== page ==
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This activity is designed to introduce students to geologic processes on Earth and how to identify geologic features in images. It will also introduce students to how scientists use Earth to gain a better understanding of other planetary bodies in the solar system.
Students will practice constructing claims using evidence and reasoning.
The world's ocean is heated at the surface by the sun, and this heating is uneven for many reasons. Earth's rotation, revolution around the sun, and tilt all play a role, as do the wind-driven ocean surface currents.
Salinity is key to studying the water cycle and ocean circulation, both of which are related to climate. Over decades, the amount of salt in ocean basins has been fairly stable. The water cycle operates on much faster time scales, however, causing changes in salinity patterns.
The Sea-Viewing Wide Field-of-View Sensor (SeaWiFS) instrument aboard the Seastar satellite collected ocean data for more than a decade.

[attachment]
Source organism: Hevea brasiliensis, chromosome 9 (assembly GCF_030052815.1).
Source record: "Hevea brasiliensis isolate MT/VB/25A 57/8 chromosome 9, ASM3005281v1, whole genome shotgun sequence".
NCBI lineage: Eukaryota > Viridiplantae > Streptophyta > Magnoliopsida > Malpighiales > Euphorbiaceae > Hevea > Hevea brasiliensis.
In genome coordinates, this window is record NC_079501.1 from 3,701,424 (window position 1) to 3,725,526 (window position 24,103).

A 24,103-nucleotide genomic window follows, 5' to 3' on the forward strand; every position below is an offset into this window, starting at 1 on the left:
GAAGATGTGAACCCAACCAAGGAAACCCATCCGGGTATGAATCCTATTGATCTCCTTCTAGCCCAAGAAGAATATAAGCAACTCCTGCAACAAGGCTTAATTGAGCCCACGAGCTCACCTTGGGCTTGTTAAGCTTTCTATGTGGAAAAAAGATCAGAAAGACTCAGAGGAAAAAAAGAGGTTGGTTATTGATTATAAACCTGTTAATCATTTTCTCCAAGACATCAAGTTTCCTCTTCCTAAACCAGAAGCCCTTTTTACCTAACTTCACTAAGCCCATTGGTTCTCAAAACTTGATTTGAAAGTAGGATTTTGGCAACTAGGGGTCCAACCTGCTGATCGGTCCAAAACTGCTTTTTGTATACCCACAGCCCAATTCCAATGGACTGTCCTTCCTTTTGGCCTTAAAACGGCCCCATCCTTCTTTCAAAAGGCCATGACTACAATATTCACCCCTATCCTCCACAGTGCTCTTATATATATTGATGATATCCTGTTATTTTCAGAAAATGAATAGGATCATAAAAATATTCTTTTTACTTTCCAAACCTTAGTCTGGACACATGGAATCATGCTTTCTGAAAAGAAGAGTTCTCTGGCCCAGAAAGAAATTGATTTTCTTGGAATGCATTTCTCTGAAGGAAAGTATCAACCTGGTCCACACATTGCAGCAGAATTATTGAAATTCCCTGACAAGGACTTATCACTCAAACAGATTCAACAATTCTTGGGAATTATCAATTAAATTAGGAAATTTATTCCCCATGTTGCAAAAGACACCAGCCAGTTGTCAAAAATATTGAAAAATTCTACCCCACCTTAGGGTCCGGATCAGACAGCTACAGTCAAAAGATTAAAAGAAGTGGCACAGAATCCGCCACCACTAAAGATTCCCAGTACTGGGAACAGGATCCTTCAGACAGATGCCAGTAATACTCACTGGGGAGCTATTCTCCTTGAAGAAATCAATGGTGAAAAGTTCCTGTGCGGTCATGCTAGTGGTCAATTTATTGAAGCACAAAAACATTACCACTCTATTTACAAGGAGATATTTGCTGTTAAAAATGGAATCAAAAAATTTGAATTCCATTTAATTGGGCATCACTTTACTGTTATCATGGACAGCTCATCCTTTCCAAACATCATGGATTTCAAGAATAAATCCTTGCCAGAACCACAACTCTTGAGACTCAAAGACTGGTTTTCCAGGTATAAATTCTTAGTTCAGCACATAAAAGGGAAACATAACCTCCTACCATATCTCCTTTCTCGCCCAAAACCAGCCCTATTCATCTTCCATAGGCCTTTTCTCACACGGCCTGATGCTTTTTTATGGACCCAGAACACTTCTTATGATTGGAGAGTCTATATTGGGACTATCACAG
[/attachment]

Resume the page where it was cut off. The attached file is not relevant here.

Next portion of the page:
Turbulent storms churn the ocean in winter, adding nutrients to sunlit waters near the surface. Each spring this gives rise to massive blooms of phytoplankton. These microscopic plants harvest vital energy from sunlight through photosynthesis.
The Earth acts as a giant engine that uses solar power to move air in the atmosphere and water in the ocean.
Check out this hands-on demonstration of the El Niño Effect, trade winds, and upwelling provided by NASA's Jet Propulsion Lab
Credit: JPL's Sea Level Program
Check out this the Arctic and Earth SIGNs video to explore how climate models are used in climate change research.
In this lesson, students will conduct labs investigate the drivers of climate change, including adding carbon dioxide and other greenhouse gases to the atmosphere, sea level rise, and the effect of decreasing sea ice on temperatures.